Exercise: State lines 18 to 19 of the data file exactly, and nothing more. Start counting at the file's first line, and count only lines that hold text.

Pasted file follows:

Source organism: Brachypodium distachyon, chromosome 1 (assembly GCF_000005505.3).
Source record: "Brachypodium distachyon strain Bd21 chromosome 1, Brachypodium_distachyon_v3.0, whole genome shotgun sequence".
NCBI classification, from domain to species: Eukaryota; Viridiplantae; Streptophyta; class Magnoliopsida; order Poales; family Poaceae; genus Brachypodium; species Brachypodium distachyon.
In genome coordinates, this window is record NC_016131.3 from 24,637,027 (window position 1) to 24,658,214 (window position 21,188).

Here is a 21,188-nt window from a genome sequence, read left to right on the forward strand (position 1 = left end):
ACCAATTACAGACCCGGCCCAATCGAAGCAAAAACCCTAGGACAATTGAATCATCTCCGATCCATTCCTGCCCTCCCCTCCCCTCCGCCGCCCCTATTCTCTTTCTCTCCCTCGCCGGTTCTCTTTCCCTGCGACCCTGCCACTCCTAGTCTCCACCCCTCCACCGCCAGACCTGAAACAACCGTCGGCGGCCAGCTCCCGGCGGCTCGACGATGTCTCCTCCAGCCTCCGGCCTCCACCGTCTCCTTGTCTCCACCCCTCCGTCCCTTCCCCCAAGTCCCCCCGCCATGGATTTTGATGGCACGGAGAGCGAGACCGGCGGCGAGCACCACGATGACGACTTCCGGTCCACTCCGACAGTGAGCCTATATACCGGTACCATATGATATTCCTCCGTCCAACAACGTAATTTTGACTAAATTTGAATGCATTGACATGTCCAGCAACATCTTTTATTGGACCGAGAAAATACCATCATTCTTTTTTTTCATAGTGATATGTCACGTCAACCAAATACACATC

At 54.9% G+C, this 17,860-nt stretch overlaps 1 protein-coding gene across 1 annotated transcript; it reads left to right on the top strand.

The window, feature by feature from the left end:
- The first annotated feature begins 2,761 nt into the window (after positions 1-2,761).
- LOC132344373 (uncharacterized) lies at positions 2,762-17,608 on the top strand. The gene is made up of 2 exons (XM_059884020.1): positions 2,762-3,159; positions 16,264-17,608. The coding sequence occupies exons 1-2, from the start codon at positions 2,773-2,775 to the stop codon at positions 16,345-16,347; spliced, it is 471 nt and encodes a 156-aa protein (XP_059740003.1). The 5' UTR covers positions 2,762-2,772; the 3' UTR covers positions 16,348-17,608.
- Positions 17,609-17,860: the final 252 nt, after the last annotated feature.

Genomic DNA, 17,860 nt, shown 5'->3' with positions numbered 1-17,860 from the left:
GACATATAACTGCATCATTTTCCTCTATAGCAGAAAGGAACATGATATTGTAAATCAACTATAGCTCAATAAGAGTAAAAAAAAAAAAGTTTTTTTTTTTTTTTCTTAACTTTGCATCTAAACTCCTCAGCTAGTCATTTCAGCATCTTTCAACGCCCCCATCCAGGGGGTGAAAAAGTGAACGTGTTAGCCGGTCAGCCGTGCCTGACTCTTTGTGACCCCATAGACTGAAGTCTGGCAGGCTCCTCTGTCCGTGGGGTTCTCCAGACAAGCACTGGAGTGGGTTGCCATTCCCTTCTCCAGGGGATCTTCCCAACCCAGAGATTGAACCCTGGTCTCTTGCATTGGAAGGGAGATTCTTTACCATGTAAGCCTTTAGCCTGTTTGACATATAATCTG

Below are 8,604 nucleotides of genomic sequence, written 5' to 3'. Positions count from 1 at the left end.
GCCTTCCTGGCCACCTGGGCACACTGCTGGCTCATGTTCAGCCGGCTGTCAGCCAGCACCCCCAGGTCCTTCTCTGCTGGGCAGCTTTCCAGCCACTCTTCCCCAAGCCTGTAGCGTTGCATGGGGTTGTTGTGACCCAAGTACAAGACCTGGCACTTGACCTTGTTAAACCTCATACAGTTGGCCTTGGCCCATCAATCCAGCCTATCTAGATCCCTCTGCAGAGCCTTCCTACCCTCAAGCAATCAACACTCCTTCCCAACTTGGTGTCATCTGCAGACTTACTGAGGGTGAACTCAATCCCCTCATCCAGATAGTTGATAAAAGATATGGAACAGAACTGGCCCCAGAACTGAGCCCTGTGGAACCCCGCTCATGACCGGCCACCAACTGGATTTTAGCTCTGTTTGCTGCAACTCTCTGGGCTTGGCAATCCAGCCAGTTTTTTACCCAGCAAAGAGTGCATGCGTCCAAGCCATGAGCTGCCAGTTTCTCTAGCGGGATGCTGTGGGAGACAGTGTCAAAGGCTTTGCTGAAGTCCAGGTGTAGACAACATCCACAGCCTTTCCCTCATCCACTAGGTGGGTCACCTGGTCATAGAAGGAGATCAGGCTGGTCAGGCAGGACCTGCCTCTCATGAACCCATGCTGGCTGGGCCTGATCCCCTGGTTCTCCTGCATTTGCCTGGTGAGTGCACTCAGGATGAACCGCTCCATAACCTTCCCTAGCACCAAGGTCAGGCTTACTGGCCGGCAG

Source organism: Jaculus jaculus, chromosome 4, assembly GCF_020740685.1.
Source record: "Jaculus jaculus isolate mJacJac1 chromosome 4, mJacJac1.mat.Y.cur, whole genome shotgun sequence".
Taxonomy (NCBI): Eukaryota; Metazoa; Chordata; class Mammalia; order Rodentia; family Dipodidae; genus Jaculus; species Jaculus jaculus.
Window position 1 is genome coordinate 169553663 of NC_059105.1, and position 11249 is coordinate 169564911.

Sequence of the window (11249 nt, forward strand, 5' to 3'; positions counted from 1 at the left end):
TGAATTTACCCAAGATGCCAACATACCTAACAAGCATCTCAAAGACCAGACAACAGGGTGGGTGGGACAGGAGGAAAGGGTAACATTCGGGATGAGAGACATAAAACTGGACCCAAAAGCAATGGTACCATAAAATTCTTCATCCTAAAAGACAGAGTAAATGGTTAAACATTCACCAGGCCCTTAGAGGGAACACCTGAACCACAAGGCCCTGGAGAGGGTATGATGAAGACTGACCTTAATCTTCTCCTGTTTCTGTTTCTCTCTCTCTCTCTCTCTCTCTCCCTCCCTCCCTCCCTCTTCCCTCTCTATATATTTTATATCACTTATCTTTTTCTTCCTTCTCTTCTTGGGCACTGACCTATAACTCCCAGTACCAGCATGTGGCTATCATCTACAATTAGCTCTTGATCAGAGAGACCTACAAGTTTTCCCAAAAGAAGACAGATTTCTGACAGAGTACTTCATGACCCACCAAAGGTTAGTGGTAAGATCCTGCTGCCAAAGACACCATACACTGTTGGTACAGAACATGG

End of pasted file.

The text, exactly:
Taxonomy (NCBI): Eukaryota; Metazoa; Chordata; class Mammalia; order Rodentia; family Dipodidae; genus Jaculus; species Jaculus jaculus.
Window position 1 is genome coordinate 169553663 of NC_059105.1, and position 11249 is coordinate 169564911.